The three land transport scenarios put to the vote in the assembly were designed to test the main trade-off involved in achieving the required speed and scale of carbon reduction for surface passenger transport in line with these budgets – the quicker we remove the most carbon intensive cars from our roads, the less people will have to have their car use constrained through pricing or physical restrictions. However, there are no future ‘Paris compliant’ pathways for surface transport that do not include at least some degree of reduction in car use (see Table 1) and this was the same in the scenarios voted on by the assembly members. The proposed reductions included in the scenarios are from today’s total traffic levels – not relative to a growing baseline or on a per capita basis.

the quicker we remove the most carbon intensive cars from our roads, the less people will have to have their car use constrained through pricing or physical restrictions

This means that all three scenarios require a halt to road building until at least the mid-2040s in order to remove the upward pressure on car use that adding new road capacity brings, as well as to avoid ‘white elephant’ expenditure – something very explicit in these scenarios but nowhere near accepted in policy circles. At one extreme was the scenario with the immediate phase out of the most polluting cars (eg most SUVs) plus the earliest phase out of conventional fossil-fuelled vehicles (ICEs), Hybrid Electric Vehicles (HEVs) as well as Plug-in HEVs (PHEVs)) alongside the lowest absolute cuts in car use (2% per decade = –6% by 2050). On the other end was a later ICE/HEV/PHEV phase out but requiring 10% car use reduction per decade (–30% by 2050) and including road pricing to achieve this. Improvements to public transport and active travel were in all three scenarios.

Scales showing the difference between sale of high polluting cars and not selling any after 2022.
Figure 1: The quicker we remove the most carbon intensive cars from our roads, the less people will have to have their car use constrained through pricing or physical restrictions.

The result of the assembly members’ deliberations was not a surprise – they chose to have the types of cars they could drive restricted to secure only a modest limit on future car use for everyone (Figure 1). Consequently, they came to see that in order to achieve this and reach Net Zero, it will be necessary to stop the sale straight away of the most polluting cars such as most SUVs, go for an earlier target than currently proposed for the phase out of ICEs and HEVs as well as PHEVs (although there was push back and confusion as to why PHEVs would be included in this), and accept there will not be any new road capacity until well into the 2040s once most vehicles on the road are electric [1]. This is already well beyond current government thinking including the advice set out in the Committee on Climate Change’s (CCC) Net Zero report and the framework set out in the Department for Transport’s Decarbonisation Plan (TDP) (opens in new tab). The TDP makes ambitious claims with respect to ‘mode shift’ but talks only about what will be improved with no mention of a car reduction target. Indeed, it would be very difficult to do so as it was published almost simultaneously with the current Road Investment Strategy (RIS2) which commits £27.4 billion to the “the largest ever road investment package”. A recent evaluation of this investment (opens in new tab) estimates it will lead to an additional 20Mt of carbon emissions by 2032 due to induced traffic demand, higher speeds and embodied carbon.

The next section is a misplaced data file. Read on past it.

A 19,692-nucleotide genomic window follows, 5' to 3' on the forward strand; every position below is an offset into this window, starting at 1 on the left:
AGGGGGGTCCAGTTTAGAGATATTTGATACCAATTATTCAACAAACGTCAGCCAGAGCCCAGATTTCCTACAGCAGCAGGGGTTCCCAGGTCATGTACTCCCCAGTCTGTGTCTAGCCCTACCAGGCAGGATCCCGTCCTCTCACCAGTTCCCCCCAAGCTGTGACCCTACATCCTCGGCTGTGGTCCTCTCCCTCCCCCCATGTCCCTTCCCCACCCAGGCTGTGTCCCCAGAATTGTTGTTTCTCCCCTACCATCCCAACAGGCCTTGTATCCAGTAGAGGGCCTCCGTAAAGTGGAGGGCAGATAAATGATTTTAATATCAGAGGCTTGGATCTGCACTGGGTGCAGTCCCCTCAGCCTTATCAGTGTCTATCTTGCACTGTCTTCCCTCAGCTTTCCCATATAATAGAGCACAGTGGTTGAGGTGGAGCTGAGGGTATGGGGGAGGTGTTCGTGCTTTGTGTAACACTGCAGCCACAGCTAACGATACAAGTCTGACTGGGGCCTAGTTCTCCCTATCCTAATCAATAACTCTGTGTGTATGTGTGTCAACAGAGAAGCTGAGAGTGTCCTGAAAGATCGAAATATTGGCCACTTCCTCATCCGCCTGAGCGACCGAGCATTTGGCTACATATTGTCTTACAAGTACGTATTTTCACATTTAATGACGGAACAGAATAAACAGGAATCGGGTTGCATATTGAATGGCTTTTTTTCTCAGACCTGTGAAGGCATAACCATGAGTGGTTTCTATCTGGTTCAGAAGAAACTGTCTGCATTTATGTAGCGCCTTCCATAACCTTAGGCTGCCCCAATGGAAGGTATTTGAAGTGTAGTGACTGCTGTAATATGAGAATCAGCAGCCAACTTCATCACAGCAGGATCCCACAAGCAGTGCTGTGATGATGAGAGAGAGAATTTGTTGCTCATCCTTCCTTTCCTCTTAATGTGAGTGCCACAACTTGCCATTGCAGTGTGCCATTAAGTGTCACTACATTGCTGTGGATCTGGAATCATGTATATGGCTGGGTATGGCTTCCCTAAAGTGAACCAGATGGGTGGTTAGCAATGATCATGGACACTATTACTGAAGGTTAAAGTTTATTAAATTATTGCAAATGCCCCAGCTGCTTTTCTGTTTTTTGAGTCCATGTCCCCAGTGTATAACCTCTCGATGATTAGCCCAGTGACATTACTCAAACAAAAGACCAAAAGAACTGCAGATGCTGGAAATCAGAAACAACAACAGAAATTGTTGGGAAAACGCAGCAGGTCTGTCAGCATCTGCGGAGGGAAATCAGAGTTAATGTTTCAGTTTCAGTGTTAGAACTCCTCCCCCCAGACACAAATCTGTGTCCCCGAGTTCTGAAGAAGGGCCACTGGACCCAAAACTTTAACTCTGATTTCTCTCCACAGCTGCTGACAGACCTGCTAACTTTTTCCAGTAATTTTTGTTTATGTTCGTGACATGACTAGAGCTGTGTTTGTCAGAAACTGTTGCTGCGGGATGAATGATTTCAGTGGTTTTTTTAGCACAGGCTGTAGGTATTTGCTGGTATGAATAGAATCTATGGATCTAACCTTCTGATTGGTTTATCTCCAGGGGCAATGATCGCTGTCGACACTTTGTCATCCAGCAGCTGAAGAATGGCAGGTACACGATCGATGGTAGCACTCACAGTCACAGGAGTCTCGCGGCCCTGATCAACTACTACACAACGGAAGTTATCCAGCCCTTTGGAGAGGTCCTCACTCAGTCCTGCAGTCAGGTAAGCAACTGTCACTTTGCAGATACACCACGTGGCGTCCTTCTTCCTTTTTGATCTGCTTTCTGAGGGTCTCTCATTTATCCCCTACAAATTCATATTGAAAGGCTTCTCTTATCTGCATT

We drive found people most people prefer the option to change the cars they drive.
Figure 2: CAUK results of the ranking of surface passenger travel scenario options. Source: CAUK 2020 (Main report) p76.

To facilitate the rapid car market transformation/lowest car use reduction scenario, assembly members recommended fifteen policies aimed at accelerating the low carbon vehicle transition, discouraging car ownership and use and increasing public and active transport. Of these policies, three quarters of the assembly members supported the need to bring public transport under public control in order to meet their call for better services and their universal criteria of a fair and affordable transition. Again, this is a radical and important outcome of the assembly and deserves wide recognition.

The lesson here is of crucial importance – that communication of the key trade-offs between the kinds of cars and quantity of their usage leads to breakthrough understanding and acceptance of the hard choices that are required for the decarbonisation of personal travel. We cannot have it all ways. Taken one by one, restrictive policies are clearly unpopular even when they are acknowledged as potentially leading to deep carbon cuts. It is only when placed together in a bundle of measures showing the combination of carrots and sticks that their acceptability or otherwise can be examined. Designing a meaningful and effective decarbonisation agenda is not about the acceptance of individual policies – it is about which particular combination of hard choices is acceptable.